Mo’Nique filed a lawsuit against the streaming giant last year, accusing the company of race and gender discrimination.
Mo believes she was slighted by the platform after she was offered pennies for a comedy special, which she turned down. She says Netflix offered comedian Amy Schumer $11 million for an hour-long stand-up special (she eventually got $13 mil), but only offered Mo’Nique $500,000 for a special.
Netflix responded to Mo’s lawsuit in a statement: “We care deeply about inclusion, equity, and diversity and take any accusations of discrimination very seriously. We believe our opening offer to Mo’Nique was fair — which is why we will be fighting this lawsuit.”
On Thursday (July 16) the Central District court in California denied the broadcaster’s attempt to have the case dismissed.
Here’s more from USA Today:
District Judge Andre Birotte Jr. noted Mo’Nique raised a “novel theory” by arguing Netflix’s alleged failure to enter negotiations to up their low opening offer constituted an “adverse employment action” for the purposes of a retaliation claim.
The judge noted: “…Regardless of whether plaintiff will ultimately prevail on (her) claims, dismissing this case under Rule 12(b)(6) is not appropriate.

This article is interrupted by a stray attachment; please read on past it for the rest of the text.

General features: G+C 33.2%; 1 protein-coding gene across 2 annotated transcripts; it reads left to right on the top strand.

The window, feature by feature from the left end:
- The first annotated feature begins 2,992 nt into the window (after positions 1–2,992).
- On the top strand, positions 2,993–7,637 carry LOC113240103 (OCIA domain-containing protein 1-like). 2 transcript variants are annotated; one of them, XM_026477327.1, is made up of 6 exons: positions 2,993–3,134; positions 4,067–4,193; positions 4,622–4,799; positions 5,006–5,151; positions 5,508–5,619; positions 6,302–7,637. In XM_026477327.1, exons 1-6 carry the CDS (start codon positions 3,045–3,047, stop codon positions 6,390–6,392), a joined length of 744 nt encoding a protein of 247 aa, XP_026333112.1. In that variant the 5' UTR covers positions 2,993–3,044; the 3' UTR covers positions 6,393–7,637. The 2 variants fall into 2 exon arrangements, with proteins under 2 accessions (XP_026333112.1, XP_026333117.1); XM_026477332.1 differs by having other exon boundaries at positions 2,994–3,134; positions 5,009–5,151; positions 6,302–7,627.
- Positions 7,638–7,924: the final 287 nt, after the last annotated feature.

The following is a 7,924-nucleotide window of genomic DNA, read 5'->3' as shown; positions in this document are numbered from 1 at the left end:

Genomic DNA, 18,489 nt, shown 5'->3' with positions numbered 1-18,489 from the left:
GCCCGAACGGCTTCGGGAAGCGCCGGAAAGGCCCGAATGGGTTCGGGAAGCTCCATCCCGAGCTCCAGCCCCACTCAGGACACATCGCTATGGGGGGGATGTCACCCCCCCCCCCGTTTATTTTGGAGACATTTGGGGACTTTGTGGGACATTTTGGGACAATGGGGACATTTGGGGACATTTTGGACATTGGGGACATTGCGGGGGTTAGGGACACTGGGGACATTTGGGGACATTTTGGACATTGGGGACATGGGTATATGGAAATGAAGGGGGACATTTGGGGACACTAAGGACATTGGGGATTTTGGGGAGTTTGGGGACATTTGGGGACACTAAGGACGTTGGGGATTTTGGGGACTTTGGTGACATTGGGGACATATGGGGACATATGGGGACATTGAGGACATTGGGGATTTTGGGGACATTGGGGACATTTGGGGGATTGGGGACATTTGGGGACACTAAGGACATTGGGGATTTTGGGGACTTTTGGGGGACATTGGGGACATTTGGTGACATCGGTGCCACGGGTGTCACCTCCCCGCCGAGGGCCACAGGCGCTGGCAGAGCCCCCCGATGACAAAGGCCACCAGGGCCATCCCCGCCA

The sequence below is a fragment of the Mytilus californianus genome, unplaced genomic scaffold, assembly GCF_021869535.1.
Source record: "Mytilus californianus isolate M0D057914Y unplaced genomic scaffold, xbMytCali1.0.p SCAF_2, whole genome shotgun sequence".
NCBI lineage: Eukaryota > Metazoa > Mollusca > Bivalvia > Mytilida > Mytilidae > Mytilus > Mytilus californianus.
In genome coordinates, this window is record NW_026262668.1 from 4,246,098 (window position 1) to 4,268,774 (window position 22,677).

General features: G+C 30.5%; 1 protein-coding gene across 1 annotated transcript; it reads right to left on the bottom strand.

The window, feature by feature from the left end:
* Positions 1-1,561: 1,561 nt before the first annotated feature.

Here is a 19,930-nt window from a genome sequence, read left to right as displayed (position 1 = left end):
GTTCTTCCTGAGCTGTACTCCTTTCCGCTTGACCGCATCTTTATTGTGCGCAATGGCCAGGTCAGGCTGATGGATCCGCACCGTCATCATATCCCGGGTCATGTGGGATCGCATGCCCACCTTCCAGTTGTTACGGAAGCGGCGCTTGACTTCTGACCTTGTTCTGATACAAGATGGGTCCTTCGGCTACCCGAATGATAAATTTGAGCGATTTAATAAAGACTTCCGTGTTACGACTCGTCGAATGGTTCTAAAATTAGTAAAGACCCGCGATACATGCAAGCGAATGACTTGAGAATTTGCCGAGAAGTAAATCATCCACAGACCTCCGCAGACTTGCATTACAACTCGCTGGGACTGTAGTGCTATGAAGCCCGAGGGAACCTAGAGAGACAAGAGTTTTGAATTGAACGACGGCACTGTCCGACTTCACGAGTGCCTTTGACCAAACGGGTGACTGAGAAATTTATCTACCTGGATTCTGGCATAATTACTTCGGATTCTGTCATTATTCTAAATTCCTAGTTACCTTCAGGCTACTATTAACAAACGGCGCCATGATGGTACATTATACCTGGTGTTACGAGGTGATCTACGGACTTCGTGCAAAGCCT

“Plaintiff’s complaint may raise a novel issue, but that does not justify dismissing it at this stage.”
Mo’s lawsuit argues: “Despite Mo’Nique’s extensive résumé and documented history of comedic success, when Netflix presented her with an offer of employment for an exclusive stand-up comedy special, Netflix made a lowball offer that was only a fraction of what Netflix paid other (non-Black female) comedians.”
Mo’Nique’s lawyer, David deRubertis, said Netflix shut down “good-faith negotiations because she raised concerns about pay discrimination is not retaliation under the law.”
He added: “The court disagreed. Today’s ruling is an important victory for Hollywood talent who, just like all other workers, need protections against retaliation if they raise concerns about pay discrimination during the hiring process. Employers in the entertainment industry need to take pay discrimination concerns seriously, fix them if the concerns have merit, and never retaliate against those who have the courage to speak up about equal pay.”
In a statement to USA TODAY last year, Netflix said they would fight Mo’Nique’s lawsuit, describing their initial offer to her as fair.
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